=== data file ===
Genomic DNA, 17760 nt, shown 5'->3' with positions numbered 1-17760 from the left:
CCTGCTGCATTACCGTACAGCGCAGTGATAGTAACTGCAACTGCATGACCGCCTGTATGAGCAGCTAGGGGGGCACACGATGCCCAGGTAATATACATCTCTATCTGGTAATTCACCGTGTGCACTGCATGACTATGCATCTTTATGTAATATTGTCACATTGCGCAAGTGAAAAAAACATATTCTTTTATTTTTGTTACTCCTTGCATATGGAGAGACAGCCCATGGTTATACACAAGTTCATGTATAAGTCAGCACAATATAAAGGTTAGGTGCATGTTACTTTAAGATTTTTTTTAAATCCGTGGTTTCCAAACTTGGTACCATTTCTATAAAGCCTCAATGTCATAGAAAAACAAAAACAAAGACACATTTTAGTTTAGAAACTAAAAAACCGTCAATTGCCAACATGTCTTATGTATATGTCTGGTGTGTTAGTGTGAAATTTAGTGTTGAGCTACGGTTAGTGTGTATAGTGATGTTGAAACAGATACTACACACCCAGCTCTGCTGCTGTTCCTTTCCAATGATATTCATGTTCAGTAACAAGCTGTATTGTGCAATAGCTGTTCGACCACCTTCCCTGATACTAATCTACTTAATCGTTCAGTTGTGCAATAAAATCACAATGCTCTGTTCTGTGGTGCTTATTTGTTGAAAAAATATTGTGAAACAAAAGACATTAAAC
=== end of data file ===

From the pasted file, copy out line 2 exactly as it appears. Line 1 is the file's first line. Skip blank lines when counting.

CCTGCTGCATTACCGTACAGCGCAGTGATAGTAACTGCAACTGCATGACCGCCTGTATGAGCAGCTAGGGGGGCACACGATGCCCAGGTAATATACATCTCTATCTGGTAATTCACCGTGTGCACTGCATGACTATGCATCTTTATGTAATATTGTCACATTGCGCAAGTGAAAAAAACATATTCTTTTATTTTTGTTACTCCTTGCATATGGAGAGACAGCCCATGGTTATACACAAGTTCATGTATAAGTCAGCACAATATAAAGGTTAGGTGCATGTTACTTTAAGATTTTTTTTAAATCCGTGGTTTCCAAACTTGGTACCATTTCTATAAAGCCTCAATGTCATAGAAAAACAAAAACAAAGACACATTTTAGTTTAGAAACTAAAAAACCGTCAATTGCCAACATGTCTTATGTATATGTCTGGTGTGTTAGTGTGAAATTTAGTGTTGAGCTACGGTTAGTGTGTATAGTGATGTTGAAACAGATACTACACACCCAGCTCTGCTGCTGTTCCTTTCCAATGATATTCATGTTCAGTAACAAGCTGTATTGTGCAATAGCTGTTCGACCACCTTCCCTGATACTAATCTACTTAATCGTTCAGTTGTGCAATAAAATCACAATGCTCTGTTCTGTGGTGCTTATTTGTTGAAAAAATATTGTGAAACAAAAGACATTAAAC